So I’ll say it again, characters cannot sit around and simply have things done to them. They have to fight back. They have go out and do things. This makes them interesting.

Now, Jupiter Jones is not proactive. She has things done to her. She’s kidnapped…how many times during the movie? Four? She does what people tell her to do. Caine says stay. Caine says follow me. She has to go with the bad guys. She agrees to marry one of the bad guys, even though she’s sort of his reincarnated mother. Eew. Weird. Who thought that was a good plot element? Was anyone else reminded of the movie Thumbelina? Sure, I’ll marry the toad. Sure, I’ll marry the mole. What the heck?

The only times I can think of when Jupiter actually did something were when she agreed to go with the bad guys to save her family and then when she refused to sign over the rights to the earth to save her family. But that’s it. Two decisions. That’s what Jupiter’s character comes down to.

And THAT’S why Jupiter Ascending failed.

The Bigger Bad Guy

You guys have already heard me talk about how much I love the TV show The Vampire Diaries. Aside from having wonderful and consistent romantic tension, splendid characters, and fantastic plots—all things that are very essential to the makings of a good show—I’ve been able to pinpoint more specifically what makes this show so good.

I’m calling this idea “the bigger bad guy.”

It’s a fantastic device that works well to create well rounded characters, show excellent character development, and help the story get better and better as it continues. (How many times have we been disappointed by a second or third season of a show—or a sequel to a book series—because it wasn’t as good as the first one?) The Vampire Diaries only gets better with each succeeding season—something I can’t really say for any other show.

I’m now going to talk about “the bigger bad guy” and how TVD uses it. *Spoilers may be below up to the third season.

First, take a look at this guy.

Damon

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This is Damon Salvatore, our antagonist for season one of TVD—well part of season one. His brother, Stefan Salvatore, has just moved to Mystic Falls, your average small town. Except, of course, for the fact that there are vampires and other mystical creatures—a very creative town name on the creators’ part, I know. Damon has promised his brother an eternity of misery, so he follows Stefan around to try and make his life hell. At the moment, that mostly includes ruining Stefan’s budding relationship with Elena Gilbert. Oh, and Damon also has a secret agenda to reunite with his one true love, Katherine (Elena’s doppelganger), whom he believes has been stuck in a tomb for 100 years, give or take.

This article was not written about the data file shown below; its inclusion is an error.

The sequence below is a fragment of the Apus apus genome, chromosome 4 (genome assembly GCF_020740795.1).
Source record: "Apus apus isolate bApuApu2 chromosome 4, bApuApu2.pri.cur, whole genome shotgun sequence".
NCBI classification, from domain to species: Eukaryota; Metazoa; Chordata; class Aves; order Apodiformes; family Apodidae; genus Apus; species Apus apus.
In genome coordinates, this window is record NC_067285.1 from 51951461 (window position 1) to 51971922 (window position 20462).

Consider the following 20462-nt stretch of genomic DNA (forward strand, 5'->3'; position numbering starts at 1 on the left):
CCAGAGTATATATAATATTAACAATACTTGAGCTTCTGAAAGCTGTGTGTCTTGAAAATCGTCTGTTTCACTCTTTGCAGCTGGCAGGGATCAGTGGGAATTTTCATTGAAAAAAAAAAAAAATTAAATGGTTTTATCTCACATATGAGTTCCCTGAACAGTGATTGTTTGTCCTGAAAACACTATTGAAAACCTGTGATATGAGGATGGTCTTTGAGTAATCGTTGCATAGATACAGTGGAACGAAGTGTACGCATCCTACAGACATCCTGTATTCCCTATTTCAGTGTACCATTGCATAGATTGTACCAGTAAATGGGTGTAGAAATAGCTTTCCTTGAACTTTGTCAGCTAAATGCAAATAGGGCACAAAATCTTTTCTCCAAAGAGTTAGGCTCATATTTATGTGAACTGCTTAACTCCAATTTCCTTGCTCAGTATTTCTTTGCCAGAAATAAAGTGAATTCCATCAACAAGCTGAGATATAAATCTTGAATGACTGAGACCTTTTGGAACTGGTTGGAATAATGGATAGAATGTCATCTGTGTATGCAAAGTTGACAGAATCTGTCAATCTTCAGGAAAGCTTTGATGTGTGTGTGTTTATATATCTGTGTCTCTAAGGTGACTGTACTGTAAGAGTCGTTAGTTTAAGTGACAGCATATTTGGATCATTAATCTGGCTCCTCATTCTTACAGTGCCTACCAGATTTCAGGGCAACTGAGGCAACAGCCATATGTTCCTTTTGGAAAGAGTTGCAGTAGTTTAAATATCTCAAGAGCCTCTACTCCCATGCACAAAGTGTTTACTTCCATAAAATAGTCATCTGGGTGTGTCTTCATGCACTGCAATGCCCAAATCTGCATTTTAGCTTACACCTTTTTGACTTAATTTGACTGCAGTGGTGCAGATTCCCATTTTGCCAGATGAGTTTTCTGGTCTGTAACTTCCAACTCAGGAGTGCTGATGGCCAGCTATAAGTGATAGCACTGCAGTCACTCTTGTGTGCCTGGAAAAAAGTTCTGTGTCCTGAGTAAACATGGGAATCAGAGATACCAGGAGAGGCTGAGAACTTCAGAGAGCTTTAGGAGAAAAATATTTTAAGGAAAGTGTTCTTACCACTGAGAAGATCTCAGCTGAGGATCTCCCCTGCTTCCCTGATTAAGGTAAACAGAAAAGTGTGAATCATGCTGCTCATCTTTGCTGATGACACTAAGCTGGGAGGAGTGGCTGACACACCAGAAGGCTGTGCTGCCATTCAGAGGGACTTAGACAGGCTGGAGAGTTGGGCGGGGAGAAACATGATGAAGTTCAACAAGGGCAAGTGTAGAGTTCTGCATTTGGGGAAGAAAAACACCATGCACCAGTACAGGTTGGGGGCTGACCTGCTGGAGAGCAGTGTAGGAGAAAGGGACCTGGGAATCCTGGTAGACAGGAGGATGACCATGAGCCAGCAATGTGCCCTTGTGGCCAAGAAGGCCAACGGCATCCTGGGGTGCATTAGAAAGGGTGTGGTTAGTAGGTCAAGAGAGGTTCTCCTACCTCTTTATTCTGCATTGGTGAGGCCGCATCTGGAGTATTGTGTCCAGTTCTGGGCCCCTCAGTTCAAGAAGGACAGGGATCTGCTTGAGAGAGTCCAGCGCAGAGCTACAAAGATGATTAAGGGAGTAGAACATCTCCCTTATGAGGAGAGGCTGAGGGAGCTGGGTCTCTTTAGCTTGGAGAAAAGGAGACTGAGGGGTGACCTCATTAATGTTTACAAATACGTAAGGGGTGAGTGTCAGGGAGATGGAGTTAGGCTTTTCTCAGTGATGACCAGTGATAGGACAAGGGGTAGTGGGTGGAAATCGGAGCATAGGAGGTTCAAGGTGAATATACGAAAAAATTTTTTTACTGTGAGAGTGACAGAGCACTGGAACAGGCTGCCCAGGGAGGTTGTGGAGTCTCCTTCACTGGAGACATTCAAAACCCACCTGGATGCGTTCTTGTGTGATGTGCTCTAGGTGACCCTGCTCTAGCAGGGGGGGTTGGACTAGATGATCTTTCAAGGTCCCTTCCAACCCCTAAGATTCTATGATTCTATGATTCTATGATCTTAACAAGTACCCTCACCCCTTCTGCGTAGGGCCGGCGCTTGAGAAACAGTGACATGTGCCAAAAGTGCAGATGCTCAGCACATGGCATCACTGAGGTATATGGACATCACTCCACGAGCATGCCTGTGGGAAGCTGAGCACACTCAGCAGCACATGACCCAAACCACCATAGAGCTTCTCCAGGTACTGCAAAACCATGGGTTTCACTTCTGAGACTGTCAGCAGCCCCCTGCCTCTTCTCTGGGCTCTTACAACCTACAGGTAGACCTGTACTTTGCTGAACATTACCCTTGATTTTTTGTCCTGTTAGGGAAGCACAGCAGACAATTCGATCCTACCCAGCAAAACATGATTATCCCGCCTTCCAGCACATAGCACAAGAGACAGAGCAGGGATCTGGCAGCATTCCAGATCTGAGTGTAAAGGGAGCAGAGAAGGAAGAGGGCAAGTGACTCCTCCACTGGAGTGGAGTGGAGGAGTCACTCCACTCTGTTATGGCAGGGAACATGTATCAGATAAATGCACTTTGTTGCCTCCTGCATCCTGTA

Now check out this chick.

Katherine

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This is Katherine. Turns out, she wasn’t stuck in a tomb. She’s actually been just fine out and about living her life. Damon’s crushed at first, but once he falls in love with Elena (whoops), he moves on. This is when Katherine makes her appearance and starts making it her agenda to make both brothers’ lives miserable. So now Damon is a good guy (most of the time.) He helps Stefan and Elena out as they try to get rid of Katherine.

Now at this point, things are a little harder to follow, so I’ll summarize even more.

Elena gets kidnapped by Rose.

Rose

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Rose assumes that Elena is Katherine (another whoops), which is why she kidnapped her in the first place. Katherine sort of helps to get her back. But before that happens, Rose takes her to this guy.

Elijah

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Elijah needs Katherine as a bargaining chip. You see, his brother Klaus has been holding his brothers and sister as undead hostages in coffins. Rose eventually tries to help the rest of the gang fend off Elijah and provides information on these scary brothers. Turns out that Klaus is even scarier than Elijah.

Klaus

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And eventually Elijah joins the team to try and stop Klaus, who is basically unkillable. Our ultimate bad guy.

Note that there are many other bad guys throughout the TV series. I’m just trying to give you guys a taste of what I’m talking about.

But now on to the main points I’m trying to make. There’s always a bigger bad guy. This enables each episode to be better than the last. Because the stakes are higher (vampire pun intended), and the conflicts are more intense as the bad guys get badder and more powerful.

It’s also fascinating to see characters undergo such change. The bad guys become good guys as their goals align with the good guys’. They don’t always become perfectly good—they still have their fun flaws, but they do change in remarkable ways that are exciting to see.

Now, TVD isn’t the only show out there that’s doing this. Look at Loki’s character in the second Thor movie. Look how he aligns with Thor to face a bigger bad guy. Look at Spike in Buffy the Vampire Slayer. These changeable bad guys are everywhere. And look at how much we love them! These are the characters that have the most fan girls—just saying.

Sometimes looking at where characters are going can help you solidify who they need to be at the beginning of your story. This can help with rounding out characters and their development. And it also makes for some interesting plot turns.